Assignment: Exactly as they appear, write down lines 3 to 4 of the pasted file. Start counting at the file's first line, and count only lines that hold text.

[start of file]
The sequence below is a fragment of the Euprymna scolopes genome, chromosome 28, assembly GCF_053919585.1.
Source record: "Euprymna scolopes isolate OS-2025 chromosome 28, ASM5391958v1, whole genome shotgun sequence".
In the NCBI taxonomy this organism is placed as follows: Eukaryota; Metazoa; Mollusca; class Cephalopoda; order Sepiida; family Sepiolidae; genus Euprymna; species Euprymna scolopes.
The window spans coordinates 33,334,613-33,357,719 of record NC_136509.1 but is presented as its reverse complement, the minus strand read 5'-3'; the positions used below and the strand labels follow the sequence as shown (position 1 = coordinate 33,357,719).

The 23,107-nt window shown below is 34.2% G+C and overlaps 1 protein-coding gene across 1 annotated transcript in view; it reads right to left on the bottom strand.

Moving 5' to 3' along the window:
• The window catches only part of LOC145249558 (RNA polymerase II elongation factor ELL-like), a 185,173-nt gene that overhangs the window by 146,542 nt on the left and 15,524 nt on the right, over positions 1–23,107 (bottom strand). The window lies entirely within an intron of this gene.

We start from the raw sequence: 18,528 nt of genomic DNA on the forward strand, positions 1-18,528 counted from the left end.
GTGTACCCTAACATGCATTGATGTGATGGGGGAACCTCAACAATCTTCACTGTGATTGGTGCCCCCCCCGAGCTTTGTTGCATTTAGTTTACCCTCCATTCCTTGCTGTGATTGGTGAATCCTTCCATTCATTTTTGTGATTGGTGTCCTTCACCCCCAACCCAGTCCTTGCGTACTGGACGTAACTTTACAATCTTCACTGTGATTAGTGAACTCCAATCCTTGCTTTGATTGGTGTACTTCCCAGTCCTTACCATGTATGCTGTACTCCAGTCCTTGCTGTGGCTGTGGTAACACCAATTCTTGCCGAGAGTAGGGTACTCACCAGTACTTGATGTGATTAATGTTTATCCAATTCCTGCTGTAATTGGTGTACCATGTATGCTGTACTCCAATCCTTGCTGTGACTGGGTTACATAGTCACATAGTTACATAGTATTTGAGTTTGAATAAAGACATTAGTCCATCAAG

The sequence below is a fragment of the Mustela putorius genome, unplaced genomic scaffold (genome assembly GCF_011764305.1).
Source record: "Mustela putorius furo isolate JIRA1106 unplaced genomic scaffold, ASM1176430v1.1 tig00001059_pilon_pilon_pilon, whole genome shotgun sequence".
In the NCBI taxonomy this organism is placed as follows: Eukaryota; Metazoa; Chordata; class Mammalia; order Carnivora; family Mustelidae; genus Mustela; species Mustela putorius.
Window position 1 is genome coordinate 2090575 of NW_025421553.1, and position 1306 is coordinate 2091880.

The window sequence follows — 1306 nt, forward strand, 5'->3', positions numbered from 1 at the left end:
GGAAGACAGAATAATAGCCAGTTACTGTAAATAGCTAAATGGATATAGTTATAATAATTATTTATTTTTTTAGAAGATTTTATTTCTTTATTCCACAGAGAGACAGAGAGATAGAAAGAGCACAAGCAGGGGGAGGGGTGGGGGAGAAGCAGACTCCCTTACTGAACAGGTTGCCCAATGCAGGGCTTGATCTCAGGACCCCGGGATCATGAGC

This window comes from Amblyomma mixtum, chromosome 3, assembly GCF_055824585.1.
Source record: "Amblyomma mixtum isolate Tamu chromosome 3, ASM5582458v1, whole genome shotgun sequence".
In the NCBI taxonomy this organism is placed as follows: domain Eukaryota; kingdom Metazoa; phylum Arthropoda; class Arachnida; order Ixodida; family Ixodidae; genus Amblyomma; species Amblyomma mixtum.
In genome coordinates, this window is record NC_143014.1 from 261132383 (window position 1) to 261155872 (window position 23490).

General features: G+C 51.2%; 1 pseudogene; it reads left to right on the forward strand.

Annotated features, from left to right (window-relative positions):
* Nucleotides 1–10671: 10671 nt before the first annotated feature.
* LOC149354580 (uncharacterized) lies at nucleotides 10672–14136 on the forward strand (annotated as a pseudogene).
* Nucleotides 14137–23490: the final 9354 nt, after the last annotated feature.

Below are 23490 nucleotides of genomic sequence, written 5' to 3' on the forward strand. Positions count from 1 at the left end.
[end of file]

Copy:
In the NCBI taxonomy this organism is placed as follows: Eukaryota; Metazoa; Mollusca; class Cephalopoda; order Sepiida; family Sepiolidae; genus Euprymna; species Euprymna scolopes.
The window spans coordinates 33,334,613-33,357,719 of record NC_136509.1 but is presented as its reverse complement, the minus strand read 5'-3'; the positions used below and the strand labels follow the sequence as shown (position 1 = coordinate 33,357,719).